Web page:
Some recent developments:
Two Republican state senators in New York have now said they will vote in favor of same-sex marriage!
All but one of the Democrats in the state Senate have apparently declared in favor of marriage equality as well, including three who voted against it in 2009. (The lone Democratic holdout is Rubén Diaz, who isn't likely to budge.) So at least 31 senators have now said they're voting for marriage equality, out of the needed 32. We need one more Republican.
The vote is apparently likely to happen on Friday. Any of y'all who live in New York state and have Republican state senators, please call them and ask them to vote in favor of marriage equality. The senators who've been swayed so far have mostly cited shifts of opinion among their constituents; your voices matter.
I'm really really hoping it works out this time.
The Prop 8 people recently argued that Judge Walker should have recused himself, on the grounds that he was in a same-sex relationship and thus could stand to benefit if CA achieved marriage equality.
A federal judge in San Francisco today, Judge Ware, quite rightly rejected this idea. I'm very pleased with Judge Ware's ruling. Excerpt from that SF Chronicle article:
He said disqualifying Walker because he is a member of a group potentially affected by his ruling would also require “recusal of minority judges in most, if not all, civil rights cases.”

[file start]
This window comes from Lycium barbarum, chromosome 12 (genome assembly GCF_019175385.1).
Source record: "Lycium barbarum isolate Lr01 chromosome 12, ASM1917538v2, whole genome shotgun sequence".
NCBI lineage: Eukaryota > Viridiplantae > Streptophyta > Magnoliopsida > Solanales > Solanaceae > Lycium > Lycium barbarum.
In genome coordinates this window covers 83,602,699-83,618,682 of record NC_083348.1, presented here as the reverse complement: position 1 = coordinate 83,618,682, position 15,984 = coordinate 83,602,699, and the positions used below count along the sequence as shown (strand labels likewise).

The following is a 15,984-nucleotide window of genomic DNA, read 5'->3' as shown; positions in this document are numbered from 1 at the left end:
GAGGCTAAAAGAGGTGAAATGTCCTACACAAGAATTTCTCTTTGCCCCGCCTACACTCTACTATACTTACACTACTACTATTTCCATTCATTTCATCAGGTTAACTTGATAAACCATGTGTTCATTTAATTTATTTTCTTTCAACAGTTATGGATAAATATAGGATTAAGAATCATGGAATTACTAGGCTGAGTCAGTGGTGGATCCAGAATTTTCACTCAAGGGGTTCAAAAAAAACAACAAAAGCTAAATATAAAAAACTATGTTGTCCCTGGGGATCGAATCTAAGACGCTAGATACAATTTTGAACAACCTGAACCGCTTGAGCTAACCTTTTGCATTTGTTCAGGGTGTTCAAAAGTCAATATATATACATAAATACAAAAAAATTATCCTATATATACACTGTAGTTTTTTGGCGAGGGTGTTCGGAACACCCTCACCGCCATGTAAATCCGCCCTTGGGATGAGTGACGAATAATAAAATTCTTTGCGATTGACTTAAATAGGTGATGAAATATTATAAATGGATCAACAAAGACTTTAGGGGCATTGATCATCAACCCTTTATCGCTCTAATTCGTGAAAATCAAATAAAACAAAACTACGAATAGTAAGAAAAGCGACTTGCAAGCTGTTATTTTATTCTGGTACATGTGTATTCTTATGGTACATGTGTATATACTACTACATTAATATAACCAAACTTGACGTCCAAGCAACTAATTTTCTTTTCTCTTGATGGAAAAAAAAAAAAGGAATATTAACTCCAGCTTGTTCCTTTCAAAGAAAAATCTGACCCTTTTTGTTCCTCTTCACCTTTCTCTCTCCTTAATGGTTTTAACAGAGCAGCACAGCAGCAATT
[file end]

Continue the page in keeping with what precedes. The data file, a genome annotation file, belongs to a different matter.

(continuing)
Besides, Ware said, the Prop. 8 case did not affect only a minority group.
“We all have an equal stake in a case that challenges the constitutionality of a restriction on a fundamental right,” he said.
Meanwhile, the Prop 8 case itself is still awaiting various court decisions that may not arrive until September or later.
(NPR News had a weird item about this tonight—they indicated that Judge Ware had taken over the Prop 8 case when Judge Walker retired, and that Ware had been ruling on the validity of Walker's decision. Sorta kinda true, but what Ware was more specifically ruling on was whether Walker should have recused himself.)
Meanwhile, twenty judges of a US Bankruptcy Court in California have ruled that DOMA violates equal protection and is therefore unconstitutional.
(I'm having a sudden Kids in the Hall flashback. Twenty judges agree!)
Presumably the US government will appeal the ruling. But I'm nonetheless pleased.
We've still got a ways to go, but I'm confident we'll get there eventually.